Here's the blurb about it from the school's catalog:
FILM 90. Advanced Film and Digital Finishing (3 units)
Lec-3, lab-3, field trips
Prereq.: FILM 24, 25 and 56; and completion of or concurrent enrollment in FILM 54
Repeat: max. 9 units
Advanced survey of state of the art practices and technologies in celluloid and digital film finishing and laboratory work, including timing, color correction, film to tape transfer and tape to film transfer, taught through lectures, field trips, and hands-on exercises. Class meets primarily off campus at a local laboratory facility.

http://www.ccsf.edu/...og/homeHR.shtml
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#16 Daniel Madsen

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Posted 11 March 2007 - 09:54 PM

[quote]what's inherent in its chemistry and physiology is what you[quote]what's inherent in its chemistry and physiology is what you get...but has anyone ever seen an increase in chroma in their projects solely from a certain type of lighting, with gels or at a different exposure?[/quote]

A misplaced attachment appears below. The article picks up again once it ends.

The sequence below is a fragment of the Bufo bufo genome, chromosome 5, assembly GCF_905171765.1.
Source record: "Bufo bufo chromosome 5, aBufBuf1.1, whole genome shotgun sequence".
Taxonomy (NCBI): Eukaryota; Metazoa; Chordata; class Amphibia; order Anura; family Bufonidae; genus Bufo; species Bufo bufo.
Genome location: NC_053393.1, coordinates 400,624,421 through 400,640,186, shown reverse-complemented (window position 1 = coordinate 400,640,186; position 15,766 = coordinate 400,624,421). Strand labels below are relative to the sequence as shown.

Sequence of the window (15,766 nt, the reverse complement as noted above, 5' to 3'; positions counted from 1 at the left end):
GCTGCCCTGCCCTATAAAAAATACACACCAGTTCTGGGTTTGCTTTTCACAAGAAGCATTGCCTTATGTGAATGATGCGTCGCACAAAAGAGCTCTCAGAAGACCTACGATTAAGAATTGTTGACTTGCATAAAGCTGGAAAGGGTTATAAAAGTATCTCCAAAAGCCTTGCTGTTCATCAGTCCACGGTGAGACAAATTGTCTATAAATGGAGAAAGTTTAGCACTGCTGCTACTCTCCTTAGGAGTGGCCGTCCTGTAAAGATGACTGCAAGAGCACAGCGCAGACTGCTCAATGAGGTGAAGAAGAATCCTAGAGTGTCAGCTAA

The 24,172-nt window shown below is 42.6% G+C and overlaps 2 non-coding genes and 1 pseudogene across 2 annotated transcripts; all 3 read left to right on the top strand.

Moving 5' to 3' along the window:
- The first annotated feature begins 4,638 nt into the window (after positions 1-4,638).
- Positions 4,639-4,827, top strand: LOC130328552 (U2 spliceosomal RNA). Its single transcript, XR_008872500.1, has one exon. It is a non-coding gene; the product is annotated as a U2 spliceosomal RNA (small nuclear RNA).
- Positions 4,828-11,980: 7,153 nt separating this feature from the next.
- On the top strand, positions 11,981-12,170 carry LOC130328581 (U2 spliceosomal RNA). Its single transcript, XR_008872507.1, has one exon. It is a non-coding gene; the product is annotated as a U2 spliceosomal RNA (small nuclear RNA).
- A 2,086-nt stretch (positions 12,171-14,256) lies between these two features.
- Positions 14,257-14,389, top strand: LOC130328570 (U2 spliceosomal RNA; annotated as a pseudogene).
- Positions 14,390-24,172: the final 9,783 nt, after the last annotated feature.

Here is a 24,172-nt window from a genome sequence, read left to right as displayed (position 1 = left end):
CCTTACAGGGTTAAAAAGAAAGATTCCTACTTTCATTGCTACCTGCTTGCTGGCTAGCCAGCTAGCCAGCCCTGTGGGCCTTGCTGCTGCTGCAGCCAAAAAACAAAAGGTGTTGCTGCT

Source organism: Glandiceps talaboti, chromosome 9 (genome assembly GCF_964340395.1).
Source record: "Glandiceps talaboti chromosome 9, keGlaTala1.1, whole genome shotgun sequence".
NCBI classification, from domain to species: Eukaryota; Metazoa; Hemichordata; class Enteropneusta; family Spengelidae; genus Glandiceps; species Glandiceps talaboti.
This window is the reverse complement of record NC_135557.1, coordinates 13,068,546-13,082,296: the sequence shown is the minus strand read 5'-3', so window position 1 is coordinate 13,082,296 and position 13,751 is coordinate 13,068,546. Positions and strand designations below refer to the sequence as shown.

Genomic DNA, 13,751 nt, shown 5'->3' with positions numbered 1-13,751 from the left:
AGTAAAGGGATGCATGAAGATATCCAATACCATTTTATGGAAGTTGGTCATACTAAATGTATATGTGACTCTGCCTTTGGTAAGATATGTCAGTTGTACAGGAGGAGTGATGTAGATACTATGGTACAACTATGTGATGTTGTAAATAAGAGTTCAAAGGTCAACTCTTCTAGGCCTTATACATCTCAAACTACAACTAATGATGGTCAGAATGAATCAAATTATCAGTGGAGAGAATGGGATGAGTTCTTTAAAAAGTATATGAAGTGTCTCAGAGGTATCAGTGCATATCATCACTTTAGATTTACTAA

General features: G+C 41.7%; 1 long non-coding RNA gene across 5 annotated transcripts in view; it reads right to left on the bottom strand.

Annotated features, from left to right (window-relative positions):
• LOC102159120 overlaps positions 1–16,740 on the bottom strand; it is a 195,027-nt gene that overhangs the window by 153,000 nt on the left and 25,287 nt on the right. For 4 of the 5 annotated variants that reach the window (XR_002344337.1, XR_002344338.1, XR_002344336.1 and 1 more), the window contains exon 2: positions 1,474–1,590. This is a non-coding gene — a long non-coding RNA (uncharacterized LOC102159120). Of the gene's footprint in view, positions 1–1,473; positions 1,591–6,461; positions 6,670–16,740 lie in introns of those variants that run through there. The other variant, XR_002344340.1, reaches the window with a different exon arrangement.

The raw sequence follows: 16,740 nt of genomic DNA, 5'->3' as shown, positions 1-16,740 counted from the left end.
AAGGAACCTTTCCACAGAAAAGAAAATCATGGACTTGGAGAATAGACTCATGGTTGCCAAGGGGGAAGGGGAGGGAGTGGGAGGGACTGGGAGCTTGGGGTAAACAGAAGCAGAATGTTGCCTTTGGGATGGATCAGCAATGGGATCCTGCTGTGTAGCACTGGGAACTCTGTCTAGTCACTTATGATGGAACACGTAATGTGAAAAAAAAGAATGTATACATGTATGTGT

A confusion of terms I think. But assuming I understand you correctly, I would have to answer yes.

Color saturation affects the density of the negative, which affects the color saturation of the positive. The only thing that gels do is affect color saturation. A red gel in front of tungsten light illuminating a red surface, when exposed, will boost the density/color saturation on film more than if you used no red gel. This is the same reason for lighting a green screen with a green light.

Edited by Danielle Frankinshten, 11 March 2007 - 09:57 PM.

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#17 Kim Sargenius

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Posted 25 March 2007 - 06:54 PM

Thanks guys for your recommendations, I'm just gonna stick with my original idear, but figured I'd open it up to any suggestions.



Have you tried didymium / enhancers?

http://en.wikipedia.org/wiki/Didymium

http://www.singh-ray...olorintens.html

I've only ever played around with them (Tiffen ones) and there does seem to be some increase in saturation - especially in the warmer colours.

Most of the available ones are designed for on-lens use but I wonder if they might work on lights as well? Some of the sizes should fit on a Dedo...


cheers,

Kim
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#18 Dominic Case

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Posted 26 March 2007 - 02:26 AM

OK, since Kim Sargenius has mentioned them, I know John Carlson won't mind if we provide a little more discussion about color enhancing filters (or rare earth filters). I'm sure that's what he sent you out to look for.